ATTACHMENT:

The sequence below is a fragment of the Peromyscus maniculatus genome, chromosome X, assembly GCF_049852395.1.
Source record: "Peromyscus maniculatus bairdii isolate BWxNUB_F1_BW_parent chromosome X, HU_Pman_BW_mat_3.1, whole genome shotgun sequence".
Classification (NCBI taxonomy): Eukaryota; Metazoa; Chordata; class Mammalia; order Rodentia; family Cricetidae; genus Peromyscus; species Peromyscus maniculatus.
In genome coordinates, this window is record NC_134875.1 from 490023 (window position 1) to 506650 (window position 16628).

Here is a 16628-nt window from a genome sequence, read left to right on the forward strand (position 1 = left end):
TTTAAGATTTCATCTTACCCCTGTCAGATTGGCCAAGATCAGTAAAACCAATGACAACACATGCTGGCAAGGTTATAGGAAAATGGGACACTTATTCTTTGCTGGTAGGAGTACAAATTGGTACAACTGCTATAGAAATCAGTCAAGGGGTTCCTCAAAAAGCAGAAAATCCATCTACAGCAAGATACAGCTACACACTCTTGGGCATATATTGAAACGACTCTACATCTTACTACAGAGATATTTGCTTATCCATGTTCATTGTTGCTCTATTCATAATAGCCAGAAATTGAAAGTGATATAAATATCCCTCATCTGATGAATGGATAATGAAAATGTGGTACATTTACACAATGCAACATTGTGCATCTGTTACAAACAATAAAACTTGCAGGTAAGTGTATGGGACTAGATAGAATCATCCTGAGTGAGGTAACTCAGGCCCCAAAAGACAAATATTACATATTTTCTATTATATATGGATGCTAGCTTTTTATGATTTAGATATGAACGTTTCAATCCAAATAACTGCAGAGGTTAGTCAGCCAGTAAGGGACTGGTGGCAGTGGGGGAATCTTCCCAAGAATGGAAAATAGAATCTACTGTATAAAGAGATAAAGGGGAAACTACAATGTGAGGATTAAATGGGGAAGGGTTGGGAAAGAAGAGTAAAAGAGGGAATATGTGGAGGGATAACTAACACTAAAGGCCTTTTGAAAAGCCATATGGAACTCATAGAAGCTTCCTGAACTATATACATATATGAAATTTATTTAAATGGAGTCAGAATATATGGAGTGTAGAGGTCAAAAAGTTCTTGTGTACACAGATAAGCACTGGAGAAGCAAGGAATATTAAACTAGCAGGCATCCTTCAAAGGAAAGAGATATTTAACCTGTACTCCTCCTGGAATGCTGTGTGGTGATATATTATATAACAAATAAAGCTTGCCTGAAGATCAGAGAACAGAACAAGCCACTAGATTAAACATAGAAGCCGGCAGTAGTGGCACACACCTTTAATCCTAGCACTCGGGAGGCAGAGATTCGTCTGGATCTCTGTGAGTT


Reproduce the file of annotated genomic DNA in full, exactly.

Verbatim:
The sequence below is a fragment of the Peromyscus maniculatus genome, chromosome X, assembly GCF_049852395.1.
Source record: "Peromyscus maniculatus bairdii isolate BWxNUB_F1_BW_parent chromosome X, HU_Pman_BW_mat_3.1, whole genome shotgun sequence".
Classification (NCBI taxonomy): Eukaryota; Metazoa; Chordata; class Mammalia; order Rodentia; family Cricetidae; genus Peromyscus; species Peromyscus maniculatus.
In genome coordinates, this window is record NC_134875.1 from 490023 (window position 1) to 506650 (window position 16628).

Here is a 16628-nt window from a genome sequence, read left to right on the forward strand (position 1 = left end):
TTTAAGATTTCATCTTACCCCTGTCAGATTGGCCAAGATCAGTAAAACCAATGACAACACATGCTGGCAAGGTTATAGGAAAATGGGACACTTATTCTTTGCTGGTAGGAGTACAAATTGGTACAACTGCTATAGAAATCAGTCAAGGGGTTCCTCAAAAAGCAGAAAATCCATCTACAGCAAGATACAGCTACACACTCTTGGGCATATATTGAAACGACTCTACATCTTACTACAGAGATATTTGCTTATCCATGTTCATTGTTGCTCTATTCATAATAGCCAGAAATTGAAAGTGATATAAATATCCCTCATCTGATGAATGGATAATGAAAATGTGGTACATTTACACAATGCAACATTGTGCATCTGTTACAAACAATAAAACTTGCAGGTAAGTGTATGGGACTAGATAGAATCATCCTGAGTGAGGTAACTCAGGCCCCAAAAGACAAATATTACATATTTTCTATTATATATGGATGCTAGCTTTTTATGATTTAGATATGAACGTTTCAATCCAAATAACTGCAGAGGTTAGTCAGCCAGTAAGGGACTGGTGGCAGTGGGGGAATCTTCCCAAGAATGGAAAATAGAATCTACTGTATAAAGAGATAAAGGGGAAACTACAATGTGAGGATTAAATGGGGAAGGGTTGGGAAAGAAGAGTAAAAGAGGGAATATGTGGAGGGATAACTAACACTAAAGGCCTTTTGAAAAGCCATATGGAACTCATAGAAGCTTCCTGAACTATATACATATATGAAATTTATTTAAATGGAGTCAGAATATATGGAGTGTAGAGGTCAAAAAGTTCTTGTGTACACAGATAAGCACTGGAGAAGCAAGGAATATTAAACTAGCAGGCATCCTTCAAAGGAAAGAGATATTTAACCTGTACTCCTCCTGGAATGCTGTGTGGTGATATATTATATAACAAATAAAGCTTGCCTGAAGATCAGAGAACAGAACAAGCCACTAGATTAAACATAGAAGCCGGCAGTAGTGGCACACACCTTTAATCCTAGCACTCGGGAGGCAGAGATTCGTCTGGATCTCTGTGAGTT